Moments ago on The Dallas Morning News' Web page, the paper's managing editor, George Rodrigue, posted a long criticism of my work in which he accuses me repeatedly of being a polemicist. According to my copy of the Shorter Oxford English Dictionary, that would make me a writer of controversial, aggressive or disputatious material.
The first thing I need to do is plead guilty. Just totally, utterly, 100 percent, slap-on-the-cuffs guilty. Because, you see, that’s what I’m supposed to be.
Rodrigue presents a laundry list of instances in which he says I have fudged facts. Not one of them is fair. I could give you a laundry list of times I have called Rodrigue to challenge him on his newspaper’s use of phony statistics and never received any of the fair disclosure I have sought.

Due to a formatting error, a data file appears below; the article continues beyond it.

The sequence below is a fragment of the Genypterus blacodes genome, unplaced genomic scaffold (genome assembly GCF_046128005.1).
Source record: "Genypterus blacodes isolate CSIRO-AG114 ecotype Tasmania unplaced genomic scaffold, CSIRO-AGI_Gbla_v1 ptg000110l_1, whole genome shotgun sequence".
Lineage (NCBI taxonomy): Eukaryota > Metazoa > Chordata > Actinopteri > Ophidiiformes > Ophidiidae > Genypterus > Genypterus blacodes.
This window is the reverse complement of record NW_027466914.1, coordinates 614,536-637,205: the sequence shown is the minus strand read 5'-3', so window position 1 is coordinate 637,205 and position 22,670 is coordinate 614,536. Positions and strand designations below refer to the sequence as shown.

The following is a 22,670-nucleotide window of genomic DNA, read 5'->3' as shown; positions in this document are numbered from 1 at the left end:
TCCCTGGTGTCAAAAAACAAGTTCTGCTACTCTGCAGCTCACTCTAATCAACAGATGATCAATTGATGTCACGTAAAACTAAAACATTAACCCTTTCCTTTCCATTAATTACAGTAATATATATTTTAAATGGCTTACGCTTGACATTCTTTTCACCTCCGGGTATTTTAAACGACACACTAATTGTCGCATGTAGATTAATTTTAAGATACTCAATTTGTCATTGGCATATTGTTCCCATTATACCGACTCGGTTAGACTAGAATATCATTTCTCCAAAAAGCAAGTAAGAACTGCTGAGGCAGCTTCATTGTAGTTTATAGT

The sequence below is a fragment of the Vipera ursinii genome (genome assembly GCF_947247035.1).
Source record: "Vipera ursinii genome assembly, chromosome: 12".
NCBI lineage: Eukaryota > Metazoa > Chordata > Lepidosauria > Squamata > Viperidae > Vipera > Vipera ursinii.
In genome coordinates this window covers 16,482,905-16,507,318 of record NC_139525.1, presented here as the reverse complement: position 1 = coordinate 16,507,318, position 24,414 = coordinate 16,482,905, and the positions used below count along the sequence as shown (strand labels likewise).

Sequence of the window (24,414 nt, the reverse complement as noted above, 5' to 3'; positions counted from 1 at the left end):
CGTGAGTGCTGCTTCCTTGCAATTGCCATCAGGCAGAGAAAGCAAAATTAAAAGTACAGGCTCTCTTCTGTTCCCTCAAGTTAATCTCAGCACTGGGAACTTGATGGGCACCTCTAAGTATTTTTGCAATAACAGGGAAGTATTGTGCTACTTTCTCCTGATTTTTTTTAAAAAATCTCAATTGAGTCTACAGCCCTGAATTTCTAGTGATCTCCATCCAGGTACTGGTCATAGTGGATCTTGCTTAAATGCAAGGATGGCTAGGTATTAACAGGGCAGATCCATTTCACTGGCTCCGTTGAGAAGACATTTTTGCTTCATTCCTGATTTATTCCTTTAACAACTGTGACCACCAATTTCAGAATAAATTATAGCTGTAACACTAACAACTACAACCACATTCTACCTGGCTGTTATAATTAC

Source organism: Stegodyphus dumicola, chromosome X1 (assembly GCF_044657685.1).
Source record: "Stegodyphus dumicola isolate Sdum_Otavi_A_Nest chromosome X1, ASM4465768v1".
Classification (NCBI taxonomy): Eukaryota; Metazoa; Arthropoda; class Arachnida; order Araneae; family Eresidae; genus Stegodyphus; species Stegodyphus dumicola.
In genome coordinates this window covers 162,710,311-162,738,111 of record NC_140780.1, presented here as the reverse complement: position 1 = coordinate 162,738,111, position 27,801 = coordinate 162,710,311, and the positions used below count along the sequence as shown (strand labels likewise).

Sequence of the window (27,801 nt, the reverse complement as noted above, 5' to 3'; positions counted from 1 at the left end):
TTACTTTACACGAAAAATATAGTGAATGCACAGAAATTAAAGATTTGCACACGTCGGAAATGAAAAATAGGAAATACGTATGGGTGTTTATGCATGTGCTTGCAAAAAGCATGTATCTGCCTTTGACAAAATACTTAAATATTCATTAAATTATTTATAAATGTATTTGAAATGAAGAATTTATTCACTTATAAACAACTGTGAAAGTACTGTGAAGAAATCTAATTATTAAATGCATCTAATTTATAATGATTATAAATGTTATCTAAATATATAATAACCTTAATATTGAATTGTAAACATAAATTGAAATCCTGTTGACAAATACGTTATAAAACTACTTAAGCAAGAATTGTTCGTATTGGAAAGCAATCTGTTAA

But let’s get basic. The basic trust issue we’re dealing with right now in Dallas has to do with the Trinity River toll road issue and The News’ shameless use of its news columns to propagandize for one side in the upcoming referendum. My newspaper and my owners have no dog in this hunt. We don’t have an agenda, except to inform readers. That’s the difference.
I have a dog. George is right. I want the TrinityVote side to win. But I say that openly.
I think what we have here is really a cultural problem. George believes that in saying I am a polemicist, he is telling people something very shocking and bad about me. In this, I think he is giving you an honest and straightforward expression of the culture of The Dallas Morning News and of Belo Corp., the owners of The News. I work for a very different breed of newspaper company.